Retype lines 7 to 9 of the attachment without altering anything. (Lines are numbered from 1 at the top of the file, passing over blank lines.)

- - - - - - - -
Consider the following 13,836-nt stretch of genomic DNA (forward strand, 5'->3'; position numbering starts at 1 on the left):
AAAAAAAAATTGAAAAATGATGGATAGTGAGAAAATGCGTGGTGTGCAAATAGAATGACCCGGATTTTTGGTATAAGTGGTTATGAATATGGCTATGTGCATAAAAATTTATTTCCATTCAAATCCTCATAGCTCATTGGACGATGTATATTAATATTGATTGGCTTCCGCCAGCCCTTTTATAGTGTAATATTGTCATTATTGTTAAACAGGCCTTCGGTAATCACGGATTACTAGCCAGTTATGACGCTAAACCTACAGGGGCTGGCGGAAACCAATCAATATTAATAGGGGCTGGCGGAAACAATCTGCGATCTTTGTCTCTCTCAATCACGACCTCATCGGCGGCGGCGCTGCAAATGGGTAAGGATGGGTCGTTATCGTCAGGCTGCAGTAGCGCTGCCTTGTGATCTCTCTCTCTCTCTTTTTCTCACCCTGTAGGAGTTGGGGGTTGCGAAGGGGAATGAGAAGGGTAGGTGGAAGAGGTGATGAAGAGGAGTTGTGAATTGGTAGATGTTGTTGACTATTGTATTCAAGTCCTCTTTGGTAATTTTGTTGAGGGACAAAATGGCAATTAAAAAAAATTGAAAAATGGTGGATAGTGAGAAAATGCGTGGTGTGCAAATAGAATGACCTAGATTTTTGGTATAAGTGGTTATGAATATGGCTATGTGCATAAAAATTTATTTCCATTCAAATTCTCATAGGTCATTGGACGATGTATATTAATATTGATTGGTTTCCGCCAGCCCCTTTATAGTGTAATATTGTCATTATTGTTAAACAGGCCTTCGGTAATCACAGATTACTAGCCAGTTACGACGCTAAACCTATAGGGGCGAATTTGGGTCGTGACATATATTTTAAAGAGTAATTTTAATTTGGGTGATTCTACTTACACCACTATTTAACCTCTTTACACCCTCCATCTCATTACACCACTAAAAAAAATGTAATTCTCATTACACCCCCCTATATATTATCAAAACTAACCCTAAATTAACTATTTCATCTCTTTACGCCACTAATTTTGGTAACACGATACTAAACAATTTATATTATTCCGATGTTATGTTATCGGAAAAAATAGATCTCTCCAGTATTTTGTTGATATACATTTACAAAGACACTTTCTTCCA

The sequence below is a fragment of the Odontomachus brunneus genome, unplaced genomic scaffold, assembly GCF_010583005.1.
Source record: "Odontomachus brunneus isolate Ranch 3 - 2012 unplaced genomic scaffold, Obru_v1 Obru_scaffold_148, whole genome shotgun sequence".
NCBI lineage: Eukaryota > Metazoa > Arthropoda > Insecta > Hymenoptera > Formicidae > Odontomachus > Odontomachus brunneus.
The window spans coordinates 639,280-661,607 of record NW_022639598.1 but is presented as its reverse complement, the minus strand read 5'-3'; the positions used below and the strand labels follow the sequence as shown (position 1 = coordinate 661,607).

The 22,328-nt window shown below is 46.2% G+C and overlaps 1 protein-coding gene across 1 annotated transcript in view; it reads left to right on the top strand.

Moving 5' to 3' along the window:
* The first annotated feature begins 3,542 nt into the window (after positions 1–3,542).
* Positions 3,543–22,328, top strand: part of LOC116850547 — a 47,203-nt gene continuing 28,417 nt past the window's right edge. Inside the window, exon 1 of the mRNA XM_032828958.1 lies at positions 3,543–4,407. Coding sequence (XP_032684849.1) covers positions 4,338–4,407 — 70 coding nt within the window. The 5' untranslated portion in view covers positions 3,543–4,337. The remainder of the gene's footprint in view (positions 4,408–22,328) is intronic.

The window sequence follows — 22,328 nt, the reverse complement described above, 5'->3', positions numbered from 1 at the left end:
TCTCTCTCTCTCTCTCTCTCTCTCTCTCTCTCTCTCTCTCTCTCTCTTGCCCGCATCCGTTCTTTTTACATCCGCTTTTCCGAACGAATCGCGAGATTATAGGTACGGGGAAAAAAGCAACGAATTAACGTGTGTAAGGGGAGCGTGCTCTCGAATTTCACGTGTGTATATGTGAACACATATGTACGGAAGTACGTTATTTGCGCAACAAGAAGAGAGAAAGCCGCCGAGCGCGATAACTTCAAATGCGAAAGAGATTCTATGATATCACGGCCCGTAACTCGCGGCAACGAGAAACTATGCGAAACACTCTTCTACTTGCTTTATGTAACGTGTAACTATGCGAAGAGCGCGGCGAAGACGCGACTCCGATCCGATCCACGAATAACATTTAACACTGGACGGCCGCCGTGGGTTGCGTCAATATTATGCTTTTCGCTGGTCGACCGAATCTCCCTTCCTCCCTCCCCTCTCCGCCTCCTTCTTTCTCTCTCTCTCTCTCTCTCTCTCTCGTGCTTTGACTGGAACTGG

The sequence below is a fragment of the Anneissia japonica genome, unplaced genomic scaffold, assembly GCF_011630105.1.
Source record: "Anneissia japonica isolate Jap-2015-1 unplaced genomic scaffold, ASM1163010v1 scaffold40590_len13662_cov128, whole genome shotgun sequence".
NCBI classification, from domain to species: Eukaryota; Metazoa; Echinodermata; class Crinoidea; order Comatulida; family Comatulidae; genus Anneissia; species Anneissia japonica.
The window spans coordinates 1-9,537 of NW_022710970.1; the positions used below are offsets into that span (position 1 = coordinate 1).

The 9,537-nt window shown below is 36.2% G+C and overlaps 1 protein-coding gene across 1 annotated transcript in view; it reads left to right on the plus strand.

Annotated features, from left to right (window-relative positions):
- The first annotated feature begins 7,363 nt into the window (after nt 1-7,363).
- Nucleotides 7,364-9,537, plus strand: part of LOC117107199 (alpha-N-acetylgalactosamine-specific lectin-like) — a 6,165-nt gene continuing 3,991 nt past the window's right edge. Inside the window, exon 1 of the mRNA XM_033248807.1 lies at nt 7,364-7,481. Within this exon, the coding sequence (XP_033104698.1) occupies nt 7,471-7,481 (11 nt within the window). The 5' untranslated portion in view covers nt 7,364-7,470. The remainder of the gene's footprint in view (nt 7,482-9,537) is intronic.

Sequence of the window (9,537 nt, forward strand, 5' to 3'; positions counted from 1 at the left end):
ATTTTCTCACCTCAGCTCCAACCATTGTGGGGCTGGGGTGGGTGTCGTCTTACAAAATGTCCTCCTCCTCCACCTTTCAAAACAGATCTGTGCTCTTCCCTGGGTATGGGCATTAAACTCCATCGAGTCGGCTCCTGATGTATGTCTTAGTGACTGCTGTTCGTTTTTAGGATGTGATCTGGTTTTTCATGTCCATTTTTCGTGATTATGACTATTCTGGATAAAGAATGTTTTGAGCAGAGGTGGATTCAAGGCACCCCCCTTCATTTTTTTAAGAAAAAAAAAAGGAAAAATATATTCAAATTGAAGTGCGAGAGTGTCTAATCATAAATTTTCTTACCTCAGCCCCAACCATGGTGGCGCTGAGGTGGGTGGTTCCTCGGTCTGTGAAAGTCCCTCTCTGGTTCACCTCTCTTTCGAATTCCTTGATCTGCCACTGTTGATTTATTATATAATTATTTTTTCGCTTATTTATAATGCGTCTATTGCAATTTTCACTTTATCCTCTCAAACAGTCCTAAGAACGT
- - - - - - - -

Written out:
The 22,328-nt window shown below is 46.2% G+C and overlaps 1 protein-coding gene across 1 annotated transcript in view; it reads left to right on the top strand.

Moving 5' to 3' along the window:
* The first annotated feature begins 3,542 nt into the window (after positions 1–3,542).